Nova Scotia

Mi'kmaw First Nation releases catch numbers from lobster fishery

A First Nation in Nova Scotia that launched a moderate livelihood lobster fishery this year has released their catch numbers.

Sipekne’katik says their livelihood fishery has brought in 100,000 pounds of lobster

Sipekne’katik fishermen haul lobster traps on Thursday, Sept. 24. (Robert Short/CBC)

A First Nation in Nova Scotia that launched a moderate livelihood lobster fishery this year has released their catch numbers.

Sipekne'katik First Nation said Wednesday they have caught just under 100,000 pounds of lobster since the fishery launched Sept.17, according to their compliance officers. That's about 45 metric tonnes.

"The amount of lobster we took out so far is equivalent to one [commercial] licence," said Chief Mike Sack.

He said the suggestion there has been any over-fishing through the Mi'kmaw treaty fishery is not only inaccurate, but it is fuelling discussions that will lead to added marginalization and conflict against the Mi'kmaq.

The First Nation has so far issued seven lobster licences to band members, with 50 tags each. Sack said that makes a total of 350 tags.

In the 2018-19 fishing season, there were 965 boats licensed to fish LFA 34, with most permitting 375 to 400 traps per licence.

The fishery being held in St. Marys Bay in southwestern Nova Scotia has faced tense and sometimes violent conflict with non-Indigenous commercial fishermen, including the swarming of two lobster facilities storing Mi'kmaw catches. 

Three people are now facing charges related to incidents last month.

The band has alleged hundreds of traps belonging to its members have been stolen, damaged or destroyed by commercial fishermen.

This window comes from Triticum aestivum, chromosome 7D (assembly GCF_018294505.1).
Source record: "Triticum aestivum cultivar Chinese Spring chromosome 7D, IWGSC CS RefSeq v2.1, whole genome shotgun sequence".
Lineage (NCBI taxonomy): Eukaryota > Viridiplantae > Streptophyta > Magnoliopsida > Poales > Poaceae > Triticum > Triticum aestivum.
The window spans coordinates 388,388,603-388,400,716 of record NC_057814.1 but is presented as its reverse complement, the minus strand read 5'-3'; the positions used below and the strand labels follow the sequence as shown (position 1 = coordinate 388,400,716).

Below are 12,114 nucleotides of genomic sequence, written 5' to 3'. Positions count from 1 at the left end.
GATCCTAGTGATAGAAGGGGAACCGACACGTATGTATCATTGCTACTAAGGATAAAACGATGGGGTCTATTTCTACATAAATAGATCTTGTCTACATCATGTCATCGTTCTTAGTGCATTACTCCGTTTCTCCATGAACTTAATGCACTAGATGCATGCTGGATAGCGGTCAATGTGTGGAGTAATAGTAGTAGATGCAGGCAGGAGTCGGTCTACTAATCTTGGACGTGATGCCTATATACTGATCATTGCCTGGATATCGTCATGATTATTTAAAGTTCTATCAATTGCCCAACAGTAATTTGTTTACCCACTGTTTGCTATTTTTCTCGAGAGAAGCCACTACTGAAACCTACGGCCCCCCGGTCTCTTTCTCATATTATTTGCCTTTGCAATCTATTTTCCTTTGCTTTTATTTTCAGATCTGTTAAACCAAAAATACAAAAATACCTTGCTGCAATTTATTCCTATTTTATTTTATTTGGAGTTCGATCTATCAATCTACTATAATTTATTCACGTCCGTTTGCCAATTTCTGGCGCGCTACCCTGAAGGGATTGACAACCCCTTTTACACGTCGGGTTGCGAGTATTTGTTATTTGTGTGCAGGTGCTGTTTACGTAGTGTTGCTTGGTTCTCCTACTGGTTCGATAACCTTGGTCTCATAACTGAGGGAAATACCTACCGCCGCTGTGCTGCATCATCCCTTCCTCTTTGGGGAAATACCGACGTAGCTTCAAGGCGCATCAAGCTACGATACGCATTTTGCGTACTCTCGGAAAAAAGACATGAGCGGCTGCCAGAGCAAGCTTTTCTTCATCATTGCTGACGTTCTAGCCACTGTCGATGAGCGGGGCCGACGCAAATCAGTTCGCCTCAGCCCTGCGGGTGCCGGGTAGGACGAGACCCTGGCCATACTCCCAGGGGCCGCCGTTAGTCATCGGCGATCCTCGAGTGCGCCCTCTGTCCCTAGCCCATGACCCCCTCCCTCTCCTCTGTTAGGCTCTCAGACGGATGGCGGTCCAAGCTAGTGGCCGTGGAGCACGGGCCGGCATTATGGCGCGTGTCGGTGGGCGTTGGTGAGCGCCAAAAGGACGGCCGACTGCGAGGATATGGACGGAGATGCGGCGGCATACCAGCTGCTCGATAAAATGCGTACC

Commercial fishermen have objected to the fishery on conservation grounds, since it is outside the regular lobster season. Last week an industry group said commercial seasons are closed to protect moulting and hungry lobsters, which are easier to catch in large numbers.

The history of the Mi'kmaw lobster fishery

1 year ago
Duration 9:40
To better understand what has changed - and what has not - since the 1999 Supreme Court ruling in the case of Mi'kmaw fisherman Donald Marshall Jr., CBC Indigenous reviewed two decades of coverage on Mi'kmaw fishing rights. 9:40

Some scientists have said the Sipekne'katik operation poses no threat to conservation and DFO maintains that lobster stocks in that area are healthy.

"There's no actual evidence that we're doing any damage to the fishery and if there was, we would not be fishing," Sack said.

"[Commercial fishers] take 990 times what we take. So if there's any concern about conservation, look at the industry — not at us. Conservation is our main concern."

The Sipekne'katik treaty fishery represents 0.005 per cent of the average annual commercial catch in Lobster Fishing Area (LFA) 34, the release said.

The small amount is "further compounded" by the withdrawal of the Sipekne'katik commercial fishery licences which had the potential to bring in up to 900,000 pounds of lobster this season.

The regular season starts Nov. 30, but Sack has said the community's nine licences will sit dormant for fear of "continued retaliation, violence, property damage and systemic economic racism."

The Sipekne'katik council also approved buyers for their moderate livelihood lobster catch on Tuesday.

The band said plans are underway to also sell a portion of the lobster as a fundraiser for the broader community. 

Sipekne'katik has said they plan to sue the province over the law that prevents the purchase of lobster harvested by moderate livelihood licences issued and regulated by individual bands.

Premier Stephen McNeil has said the federal Department of Fisheries and Oceans must define moderate livelihood before the province can examine its own rules for fish buyers.

With files from Olivier Lefebvre